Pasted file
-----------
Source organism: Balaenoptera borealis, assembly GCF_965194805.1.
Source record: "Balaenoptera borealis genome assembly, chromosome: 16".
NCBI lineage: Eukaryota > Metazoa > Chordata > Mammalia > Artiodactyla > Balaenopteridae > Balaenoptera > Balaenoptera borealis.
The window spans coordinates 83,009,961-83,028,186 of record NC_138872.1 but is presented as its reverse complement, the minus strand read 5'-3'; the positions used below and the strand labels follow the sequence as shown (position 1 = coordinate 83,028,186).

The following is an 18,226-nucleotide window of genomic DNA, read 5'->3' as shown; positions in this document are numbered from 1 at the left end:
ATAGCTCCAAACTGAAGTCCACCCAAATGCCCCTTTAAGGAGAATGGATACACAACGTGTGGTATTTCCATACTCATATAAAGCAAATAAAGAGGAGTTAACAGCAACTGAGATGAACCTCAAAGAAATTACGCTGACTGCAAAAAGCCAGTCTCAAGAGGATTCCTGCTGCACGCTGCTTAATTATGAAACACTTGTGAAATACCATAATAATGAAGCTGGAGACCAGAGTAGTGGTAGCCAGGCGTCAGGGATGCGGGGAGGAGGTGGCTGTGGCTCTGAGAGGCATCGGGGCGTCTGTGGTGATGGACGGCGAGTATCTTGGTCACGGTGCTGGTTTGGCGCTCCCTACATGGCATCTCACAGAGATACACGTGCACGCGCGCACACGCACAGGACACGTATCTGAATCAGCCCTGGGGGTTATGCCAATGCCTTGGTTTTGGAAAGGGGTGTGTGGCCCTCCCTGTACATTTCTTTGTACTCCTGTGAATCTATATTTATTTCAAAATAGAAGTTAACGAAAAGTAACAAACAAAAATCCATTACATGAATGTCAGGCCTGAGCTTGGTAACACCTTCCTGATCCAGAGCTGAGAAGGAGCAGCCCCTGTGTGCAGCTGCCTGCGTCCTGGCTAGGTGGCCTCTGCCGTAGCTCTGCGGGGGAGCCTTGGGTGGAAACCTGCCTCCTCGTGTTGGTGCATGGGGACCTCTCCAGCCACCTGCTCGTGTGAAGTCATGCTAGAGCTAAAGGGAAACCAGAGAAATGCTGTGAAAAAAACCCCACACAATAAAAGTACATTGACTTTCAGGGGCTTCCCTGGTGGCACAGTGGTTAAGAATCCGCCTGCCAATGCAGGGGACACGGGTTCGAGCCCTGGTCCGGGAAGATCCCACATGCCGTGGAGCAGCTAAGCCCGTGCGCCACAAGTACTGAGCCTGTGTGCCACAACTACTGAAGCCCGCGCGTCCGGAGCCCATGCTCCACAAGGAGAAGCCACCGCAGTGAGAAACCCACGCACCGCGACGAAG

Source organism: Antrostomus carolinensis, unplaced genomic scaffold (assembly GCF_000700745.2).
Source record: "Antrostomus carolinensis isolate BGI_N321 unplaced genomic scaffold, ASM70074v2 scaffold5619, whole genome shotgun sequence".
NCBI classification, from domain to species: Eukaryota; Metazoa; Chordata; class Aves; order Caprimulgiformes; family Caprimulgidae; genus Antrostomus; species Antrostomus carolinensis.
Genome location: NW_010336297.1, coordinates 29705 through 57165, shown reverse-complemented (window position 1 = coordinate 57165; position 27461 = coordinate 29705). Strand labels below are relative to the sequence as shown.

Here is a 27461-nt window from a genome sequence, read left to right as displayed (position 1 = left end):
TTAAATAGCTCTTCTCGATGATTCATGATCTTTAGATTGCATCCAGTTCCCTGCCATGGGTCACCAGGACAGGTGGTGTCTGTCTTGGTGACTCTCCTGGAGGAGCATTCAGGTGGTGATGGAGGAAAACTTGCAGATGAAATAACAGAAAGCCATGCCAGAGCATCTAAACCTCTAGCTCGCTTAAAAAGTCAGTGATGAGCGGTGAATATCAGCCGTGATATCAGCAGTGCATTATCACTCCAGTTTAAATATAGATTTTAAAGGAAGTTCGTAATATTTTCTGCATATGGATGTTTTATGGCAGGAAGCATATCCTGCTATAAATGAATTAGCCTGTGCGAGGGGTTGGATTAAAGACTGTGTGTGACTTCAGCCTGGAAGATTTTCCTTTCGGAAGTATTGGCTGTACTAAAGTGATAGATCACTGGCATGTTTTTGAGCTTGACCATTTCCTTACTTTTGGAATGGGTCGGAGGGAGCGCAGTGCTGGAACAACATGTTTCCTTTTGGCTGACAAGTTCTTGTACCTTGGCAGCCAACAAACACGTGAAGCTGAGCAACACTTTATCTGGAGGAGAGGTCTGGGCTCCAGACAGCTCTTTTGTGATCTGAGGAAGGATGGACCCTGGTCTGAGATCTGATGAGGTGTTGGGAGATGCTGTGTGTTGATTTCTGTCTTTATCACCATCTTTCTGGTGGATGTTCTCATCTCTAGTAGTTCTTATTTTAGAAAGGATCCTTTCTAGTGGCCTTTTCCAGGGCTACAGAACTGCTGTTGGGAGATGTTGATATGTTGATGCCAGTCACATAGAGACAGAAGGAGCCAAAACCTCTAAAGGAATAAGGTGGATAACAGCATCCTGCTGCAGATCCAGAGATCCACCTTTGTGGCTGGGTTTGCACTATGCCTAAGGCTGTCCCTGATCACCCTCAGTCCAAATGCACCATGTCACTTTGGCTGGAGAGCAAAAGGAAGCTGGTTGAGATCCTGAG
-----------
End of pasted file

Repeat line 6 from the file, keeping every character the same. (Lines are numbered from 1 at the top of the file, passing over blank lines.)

ATAGCTCCAAACTGAAGTCCACCCAAATGCCCCTTTAAGGAGAATGGATACACAACGTGTGGTATTTCCATACTCATATAAAGCAAATAAAGAGGAGTTAACAGCAACTGAGATGAACCTCAAAGAAATTACGCTGACTGCAAAAAGCCAGTCTCAAGAGGATTCCTGCTGCACGCTGCTTAATTATGAAACACTTGTGAAATACCATAATAATGAAGCTGGAGACCAGAGTAGTGGTAGCCAGGCGTCAGGGATGCGGGGAGGAGGTGGCTGTGGCTCTGAGAGGCATCGGGGCGTCTGTGGTGATGGACGGCGAGTATCTTGGTCACGGTGCTGGTTTGGCGCTCCCTACATGGCATCTCACAGAGATACACGTGCACGCGCGCACACGCACAGGACACGTATCTGAATCAGCCCTGGGGGTTATGCCAATGCCTTGGTTTTGGAAAGGGGTGTGTGGCCCTCCCTGTACATTTCTTTGTACTCCTGTGAATCTATATTTATTTCAAAATAGAAGTTAACGAAAAGTAACAAACAAAAATCCATTACATGAATGTCAGGCCTGAGCTTGGTAACACCTTCCTGATCCAGAGCTGAGAAGGAGCAGCCCCTGTGTGCAGCTGCCTGCGTCCTGGCTAGGTGGCCTCTGCCGTAGCTCTGCGGGGGAGCCTTGGGTGGAAACCTGCCTCCTCGTGTTGGTGCATGGGGACCTCTCCAGCCACCTGCTCGTGTGAAGTCATGCTAGAGCTAAAGGGAAACCAGAGAAATGCTGTGAAAAAAACCCCACACAATAAAAGTACATTGACTTTCAGGGGCTTCCCTGGTGGCACAGTGGTTAAGAATCCGCCTGCCAATGCAGGGGACACGGGTTCGAGCCCTGGTCCGGGAAGATCCCACATGCCGTGGAGCAGCTAAGCCCGTGCGCCACAAGTACTGAGCCTGTGTGCCACAACTACTGAAGCCCGCGCGTCCGGAGCCCATGCTCCACAAGGAGAAGCCACCGCAGTGAGAAACCCACGCACCGCGACGAAG